I loved a woman who was younger than me and thin.  We were friends in person, and then we didn’t see each other for a long time.  But we txted, sent mail to one another, and talked on the phone.  We became closer over the years.

I treasured her–I met her halfway, or more than halfway.  I worked hard to be there for her, considering her social differences.  She was difficult to befriend, but she was very worth it.  Her quirks were intense, and I did a lot to show up for her.

She was like the most delicious food in the world, but hard to make.  Or a very powerful medicine that’s treacherous to find.  Or the most beautiful warm springs in the world that’s hard to hike to.


I mention that she was thin because I think we looked funny, walking down the street together.  My spouse and I went to visit her, and we stayed in a hotel near her home for about four nights.  Walking down the street with her, I wanted to hold her hand.  I thought maybe to strangers, we looked like a strange pair.

I’m very fat–doctors call me “morbidly obese” and shame me.  She’s eating disordered long term–doctors call her “dangerously thin” and shame her too.  I’m sorry for both of us.  We are unconditionally valid, and the violence we’ve both endured about our bodies has lasting trauma for us.

Her other best friend was someone she met in treatment–that bestie was thin, like her.  I burned with jealousy, that they shared a trait I’ll never understand.


I longed for her.  When I visited, I hoped we would have sex.  I was happy to show up and see what would unfold.  But I cried, that we shared these long cuddly hugs, she called me lover, and we were very close.  But her sexuality wasn’t open to me.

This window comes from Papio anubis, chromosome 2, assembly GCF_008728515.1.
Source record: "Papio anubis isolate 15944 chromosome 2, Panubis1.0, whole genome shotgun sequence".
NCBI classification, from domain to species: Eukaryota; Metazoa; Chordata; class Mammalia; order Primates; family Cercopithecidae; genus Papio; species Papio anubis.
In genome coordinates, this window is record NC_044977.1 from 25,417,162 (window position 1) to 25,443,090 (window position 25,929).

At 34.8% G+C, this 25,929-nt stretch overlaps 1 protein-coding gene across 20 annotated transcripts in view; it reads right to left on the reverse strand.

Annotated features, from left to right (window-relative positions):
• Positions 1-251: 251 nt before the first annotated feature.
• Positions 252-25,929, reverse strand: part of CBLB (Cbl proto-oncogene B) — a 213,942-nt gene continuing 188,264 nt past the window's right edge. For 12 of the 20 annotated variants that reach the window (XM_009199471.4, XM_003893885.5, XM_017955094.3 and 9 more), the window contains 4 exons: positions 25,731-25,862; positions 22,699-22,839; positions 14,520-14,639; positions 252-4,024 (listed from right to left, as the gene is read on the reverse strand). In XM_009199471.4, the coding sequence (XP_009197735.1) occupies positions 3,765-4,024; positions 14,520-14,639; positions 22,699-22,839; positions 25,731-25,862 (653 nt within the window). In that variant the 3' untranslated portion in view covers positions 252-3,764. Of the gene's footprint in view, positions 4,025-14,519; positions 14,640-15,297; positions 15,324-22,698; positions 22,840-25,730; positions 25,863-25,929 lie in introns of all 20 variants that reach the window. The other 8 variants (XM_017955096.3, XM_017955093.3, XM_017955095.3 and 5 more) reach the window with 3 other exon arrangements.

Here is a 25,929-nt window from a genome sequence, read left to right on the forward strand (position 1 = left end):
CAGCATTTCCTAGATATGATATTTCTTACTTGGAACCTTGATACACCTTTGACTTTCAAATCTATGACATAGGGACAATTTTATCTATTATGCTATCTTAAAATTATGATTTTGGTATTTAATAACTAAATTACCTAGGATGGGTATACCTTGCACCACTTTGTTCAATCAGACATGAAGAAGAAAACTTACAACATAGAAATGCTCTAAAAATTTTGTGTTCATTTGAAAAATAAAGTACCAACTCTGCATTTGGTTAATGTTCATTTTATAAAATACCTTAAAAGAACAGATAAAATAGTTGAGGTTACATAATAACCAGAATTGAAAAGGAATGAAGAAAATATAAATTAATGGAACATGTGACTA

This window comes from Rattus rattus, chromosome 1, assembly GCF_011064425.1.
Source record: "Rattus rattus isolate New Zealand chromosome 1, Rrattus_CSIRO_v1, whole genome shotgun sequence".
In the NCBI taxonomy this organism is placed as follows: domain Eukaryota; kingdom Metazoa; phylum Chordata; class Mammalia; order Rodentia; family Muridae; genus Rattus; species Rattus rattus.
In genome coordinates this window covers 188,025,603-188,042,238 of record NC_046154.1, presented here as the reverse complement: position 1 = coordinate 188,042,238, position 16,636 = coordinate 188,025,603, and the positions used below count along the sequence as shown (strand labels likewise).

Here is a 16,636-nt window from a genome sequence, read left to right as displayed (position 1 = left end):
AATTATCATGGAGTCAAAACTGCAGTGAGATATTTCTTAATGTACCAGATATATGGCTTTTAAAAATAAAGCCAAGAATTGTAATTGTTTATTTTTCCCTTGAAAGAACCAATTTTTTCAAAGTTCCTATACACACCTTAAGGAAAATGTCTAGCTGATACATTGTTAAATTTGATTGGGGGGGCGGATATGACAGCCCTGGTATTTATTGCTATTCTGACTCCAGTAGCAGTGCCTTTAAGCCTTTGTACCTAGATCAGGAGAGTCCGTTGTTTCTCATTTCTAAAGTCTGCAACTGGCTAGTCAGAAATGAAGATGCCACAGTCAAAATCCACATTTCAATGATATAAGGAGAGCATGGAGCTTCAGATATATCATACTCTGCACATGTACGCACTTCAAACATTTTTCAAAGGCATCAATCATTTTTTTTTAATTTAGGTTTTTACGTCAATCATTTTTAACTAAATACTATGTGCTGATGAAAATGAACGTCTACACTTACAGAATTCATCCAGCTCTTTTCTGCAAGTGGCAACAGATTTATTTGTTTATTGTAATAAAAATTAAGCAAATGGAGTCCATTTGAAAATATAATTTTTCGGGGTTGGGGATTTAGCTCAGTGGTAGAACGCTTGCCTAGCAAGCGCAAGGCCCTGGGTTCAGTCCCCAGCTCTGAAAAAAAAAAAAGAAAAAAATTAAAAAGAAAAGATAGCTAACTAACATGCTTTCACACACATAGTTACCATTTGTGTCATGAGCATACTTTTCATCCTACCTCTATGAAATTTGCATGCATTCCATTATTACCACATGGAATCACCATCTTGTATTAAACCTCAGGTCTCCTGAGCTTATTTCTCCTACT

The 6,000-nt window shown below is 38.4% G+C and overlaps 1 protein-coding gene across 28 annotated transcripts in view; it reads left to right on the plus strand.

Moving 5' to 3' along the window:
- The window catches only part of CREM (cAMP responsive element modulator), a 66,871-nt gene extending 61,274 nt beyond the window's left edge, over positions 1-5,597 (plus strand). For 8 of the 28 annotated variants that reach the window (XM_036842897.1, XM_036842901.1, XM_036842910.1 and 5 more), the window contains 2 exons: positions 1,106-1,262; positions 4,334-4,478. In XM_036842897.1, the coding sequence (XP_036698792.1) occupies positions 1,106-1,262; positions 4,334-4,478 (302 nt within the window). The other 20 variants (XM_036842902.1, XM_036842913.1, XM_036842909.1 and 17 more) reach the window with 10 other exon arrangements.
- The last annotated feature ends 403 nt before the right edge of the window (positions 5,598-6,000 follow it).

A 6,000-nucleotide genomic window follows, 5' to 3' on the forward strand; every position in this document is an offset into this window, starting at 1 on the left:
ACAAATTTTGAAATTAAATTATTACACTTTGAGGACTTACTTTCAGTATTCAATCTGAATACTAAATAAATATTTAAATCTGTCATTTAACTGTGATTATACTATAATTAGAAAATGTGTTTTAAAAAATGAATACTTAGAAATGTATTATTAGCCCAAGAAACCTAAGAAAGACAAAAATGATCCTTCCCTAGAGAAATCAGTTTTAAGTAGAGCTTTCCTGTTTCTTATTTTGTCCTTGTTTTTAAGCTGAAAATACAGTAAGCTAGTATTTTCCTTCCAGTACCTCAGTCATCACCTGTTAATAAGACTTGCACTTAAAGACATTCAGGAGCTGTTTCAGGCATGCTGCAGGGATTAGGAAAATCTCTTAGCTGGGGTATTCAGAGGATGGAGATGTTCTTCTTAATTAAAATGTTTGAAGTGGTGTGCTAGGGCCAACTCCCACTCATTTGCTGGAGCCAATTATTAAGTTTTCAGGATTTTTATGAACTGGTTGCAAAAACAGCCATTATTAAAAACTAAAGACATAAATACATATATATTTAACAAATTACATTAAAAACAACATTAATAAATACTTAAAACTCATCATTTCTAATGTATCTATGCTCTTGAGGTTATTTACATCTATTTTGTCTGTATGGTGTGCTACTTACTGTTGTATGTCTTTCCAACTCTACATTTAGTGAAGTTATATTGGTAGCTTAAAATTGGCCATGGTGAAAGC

“I don’t have sex with other people,” she said.  She masturbated alone–she learned how from a book.

I suggested we have a slow relationship.  What if we just held hands for a year or two?  Then kissing for a year or more.  And then to sex much later, if we felt like it.

We never held hands.  My spouse and I moved farther away, to another state.  My friend’s harm ocd got really bad, and I couldn’t talk to her anymore.

Then a mutual “friend” used me as a pawn in a negotiation without my permission.  I’m afraid that destroyed any possibility of us ever being in contact again.

questions for discussion

Was my friend asexual?  If she had used that term, would I have better accepted she didn’t want me the way I wanted her?

How does unbalanced sexual desire affect friendships?  In my life, is lack of balance always destructive?  (I think so–yeah.)

Did I sacrifice myself too much for this friend?  In my attempts to meet her needs, I worked very hard, and sometimes it was difficult to remember her many unusual preferences.

Is she still alive?  Is she still identifying as a cis woman?  She never seemed very womanish to me.  Many queer lady friends from my youth aren’t ladies anymore.

Is my friend autistic like me?  If we had that term at the time, for our social differences and sensory needs, that might have helped us.

Does she remember me?

Would she have wanted me, if I was also thin?

By Nest

Curious, disabled Earth Goddess, telling the truth.

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